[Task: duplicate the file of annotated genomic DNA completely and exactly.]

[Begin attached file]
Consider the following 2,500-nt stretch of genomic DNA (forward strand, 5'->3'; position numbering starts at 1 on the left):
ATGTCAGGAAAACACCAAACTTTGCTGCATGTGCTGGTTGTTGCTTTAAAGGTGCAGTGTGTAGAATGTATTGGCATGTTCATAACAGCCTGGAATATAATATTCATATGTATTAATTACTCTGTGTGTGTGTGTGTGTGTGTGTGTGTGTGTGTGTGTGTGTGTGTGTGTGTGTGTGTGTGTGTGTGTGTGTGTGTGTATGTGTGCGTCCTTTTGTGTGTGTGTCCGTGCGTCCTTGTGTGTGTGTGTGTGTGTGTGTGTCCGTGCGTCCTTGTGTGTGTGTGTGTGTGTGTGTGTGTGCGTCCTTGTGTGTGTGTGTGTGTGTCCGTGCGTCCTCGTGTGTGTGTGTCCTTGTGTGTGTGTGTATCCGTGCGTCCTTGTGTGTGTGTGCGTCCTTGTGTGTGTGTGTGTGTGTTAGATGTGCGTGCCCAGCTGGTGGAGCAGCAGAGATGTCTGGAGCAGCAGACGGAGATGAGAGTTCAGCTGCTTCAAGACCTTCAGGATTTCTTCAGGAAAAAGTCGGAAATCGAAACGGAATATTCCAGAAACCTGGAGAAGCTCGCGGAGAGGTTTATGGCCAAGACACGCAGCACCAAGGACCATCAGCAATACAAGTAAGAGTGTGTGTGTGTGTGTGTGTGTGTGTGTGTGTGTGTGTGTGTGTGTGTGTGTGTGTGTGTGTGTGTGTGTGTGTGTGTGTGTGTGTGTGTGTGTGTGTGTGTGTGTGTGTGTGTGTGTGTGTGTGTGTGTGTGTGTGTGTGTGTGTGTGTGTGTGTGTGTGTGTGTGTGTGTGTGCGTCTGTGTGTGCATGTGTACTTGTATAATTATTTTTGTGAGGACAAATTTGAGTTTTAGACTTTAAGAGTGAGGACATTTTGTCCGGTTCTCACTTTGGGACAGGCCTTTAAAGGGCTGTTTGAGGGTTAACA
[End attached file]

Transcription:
Consider the following 2,500-nt stretch of genomic DNA (forward strand, 5'->3'; position numbering starts at 1 on the left):
ATGTCAGGAAAACACCAAACTTTGCTGCATGTGCTGGTTGTTGCTTTAAAGGTGCAGTGTGTAGAATGTATTGGCATGTTCATAACAGCCTGGAATATAATATTCATATGTATTAATTACTCTGTGTGTGTGTGTGTGTGTGTGTGTGTGTGTGTGTGTGTGTGTGTGTGTGTGTGTGTGTGTGTGTGTGTGTGTGTGTATGTGTGCGTCCTTTTGTGTGTGTGTCCGTGCGTCCTTGTGTGTGTGTGTGTGTGTGTGTGTCCGTGCGTCCTTGTGTGTGTGTGTGTGTGTGTGTGTGTGCGTCCTTGTGTGTGTGTGTGTGTGTCCGTGCGTCCTCGTGTGTGTGTGTCCTTGTGTGTGTGTGTATCCGTGCGTCCTTGTGTGTGTGTGCGTCCTTGTGTGTGTGTGTGTGTGTTAGATGTGCGTGCCCAGCTGGTGGAGCAGCAGAGATGTCTGGAGCAGCAGACGGAGATGAGAGTTCAGCTGCTTCAAGACCTTCAGGATTTCTTCAGGAAAAAGTCGGAAATCGAAACGGAATATTCCAGAAACCTGGAGAAGCTCGCGGAGAGGTTTATGGCCAAGACACGCAGCACCAAGGACCATCAGCAATACAAGTAAGAGTGTGTGTGTGTGTGTGTGTGTGTGTGTGTGTGTGTGTGTGTGTGTGTGTGTGTGTGTGTGTGTGTGTGTGTGTGTGTGTGTGTGTGTGTGTGTGTGTGTGTGTGTGTGTGTGTGTGTGTGTGTGTGTGTGTGTGTGTGTGTGTGTGTGTGTGTGTGTGTGTGTGTGTGTGTGTGCGTCTGTGTGTGCATGTGTACTTGTATAATTATTTTTGTGAGGACAAATTTGAGTTTTAGACTTTAAGAGTGAGGACATTTTGTCCGGTTCTCACTTTGGGACAGGCCTTTAAAGGGCTGTTTGAGGGTTAACA